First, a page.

From 6 April 2014 the Employment Relations (Northern Ireland) Order 1999 (Blacklists) Regulations (Northern Ireland) 2014 came into operation which prohibits the blacklisting of trade unionists.
The Regulations make it unlawful to compile, supply, sell or use a 'prohibited list' (ie a blacklist).
Employers and employment agencies cannot:
- refuse a person employment for a reason related to a blacklist
- dismiss an employee for a reason related to a blacklist
- subject a person to any other detriment for a reason related to a blacklist
What is a blacklist?
A blacklist must:
- Contain 'details' about current or former trade union members or of persons who are taking part or have taken part in trade union activities. These 'details' could include names, addresses, National Insurance numbers, occupations or work histories.
- Have been compiled for employers or employment agencies to use in order to discriminate on grounds of trade union membership or activities when recruiting or during employment.
Blacklists would include any index or other set of items whether recorded manually, electronically or in other forms, and can include haphazard or unstructured collections of information with a common connection - such as a shared purpose.
You can act unlawfully if you indirectly access a blacklist. It may not be a defence for you to claim that you did not know you were using information from a blacklist.
Everyone on a blacklist is protected, even non-trade union members.
There are some incidences where the law does not prohibit blacklists. It is lawful if you:
- Supply a blacklist in circumstances where you could not reasonably be expected to know it was a prohibited list.
- Compile, supply or use a blacklist in order to draw attention to possible or actual blacklisting activity. For this to apply, no information about the person on the list should have been published without their consent, and the activity is justified in the public interest.
- Compiled, sold, supplied or used a prohibited list for the sole or main purpose of appointing or electing an office-holder in a trade union; or appointing a person to a post or office where the appointee must have experience or knowledge of trade unions, and it is reasonable to apply such a requirement.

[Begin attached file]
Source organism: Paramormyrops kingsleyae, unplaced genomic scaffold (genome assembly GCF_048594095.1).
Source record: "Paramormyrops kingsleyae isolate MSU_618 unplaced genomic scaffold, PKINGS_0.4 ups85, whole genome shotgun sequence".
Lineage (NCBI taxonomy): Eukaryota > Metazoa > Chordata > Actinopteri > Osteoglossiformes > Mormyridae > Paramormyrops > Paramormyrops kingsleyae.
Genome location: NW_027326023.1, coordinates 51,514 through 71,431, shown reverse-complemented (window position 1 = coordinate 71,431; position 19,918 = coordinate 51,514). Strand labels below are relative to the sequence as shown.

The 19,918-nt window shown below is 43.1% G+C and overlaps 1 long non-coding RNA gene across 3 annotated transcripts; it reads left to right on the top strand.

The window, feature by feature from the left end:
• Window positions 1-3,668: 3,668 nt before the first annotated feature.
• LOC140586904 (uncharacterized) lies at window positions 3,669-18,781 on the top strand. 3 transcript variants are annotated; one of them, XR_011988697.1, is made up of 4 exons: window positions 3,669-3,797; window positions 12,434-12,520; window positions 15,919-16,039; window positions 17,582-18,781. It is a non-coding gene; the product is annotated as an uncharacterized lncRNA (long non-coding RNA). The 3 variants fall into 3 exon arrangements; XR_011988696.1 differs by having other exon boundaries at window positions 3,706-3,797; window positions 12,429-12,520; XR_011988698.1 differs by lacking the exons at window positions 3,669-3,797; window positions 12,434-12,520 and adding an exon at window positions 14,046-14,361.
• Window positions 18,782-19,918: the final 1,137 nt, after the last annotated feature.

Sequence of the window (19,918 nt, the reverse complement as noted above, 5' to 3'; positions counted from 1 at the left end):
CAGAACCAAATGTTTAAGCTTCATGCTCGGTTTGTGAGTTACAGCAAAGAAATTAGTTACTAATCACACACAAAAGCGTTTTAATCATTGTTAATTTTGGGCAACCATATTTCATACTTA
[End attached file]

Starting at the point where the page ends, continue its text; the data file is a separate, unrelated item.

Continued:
- Compile, sell, supply or use a blacklist to comply with a statutory or legal requirement or to obey a court order.
It is also lawful to access a blacklist either:
- in connection with legal proceedings
- to obtain or provide legal advice about blacklisting compliance
Industrial Tribunals claims
If an employer is suspected of blacklisting, or an employment agency refuses employment based on blacklist information, they could be taken to an industrial tribunal or a court.
If successful in an Industrial Tribunal, the claimant could be awarded compensation.
A claim to a court can be made by anyone if they have suffered loss or been threatened by a potential loss.
If a complaint is successful, the court can award damages and compensation for injury to feelings. They are also empowered to make orders to stop organisations from blacklisting or using blacklists.
An individual cannot make a complaint to an Industrial Tribunal and the court in relation to the same conduct. However, if a complaint is made to an industrial tribunal, the same complainant could also ask the court to restrain or prevent an employer from blacklisting.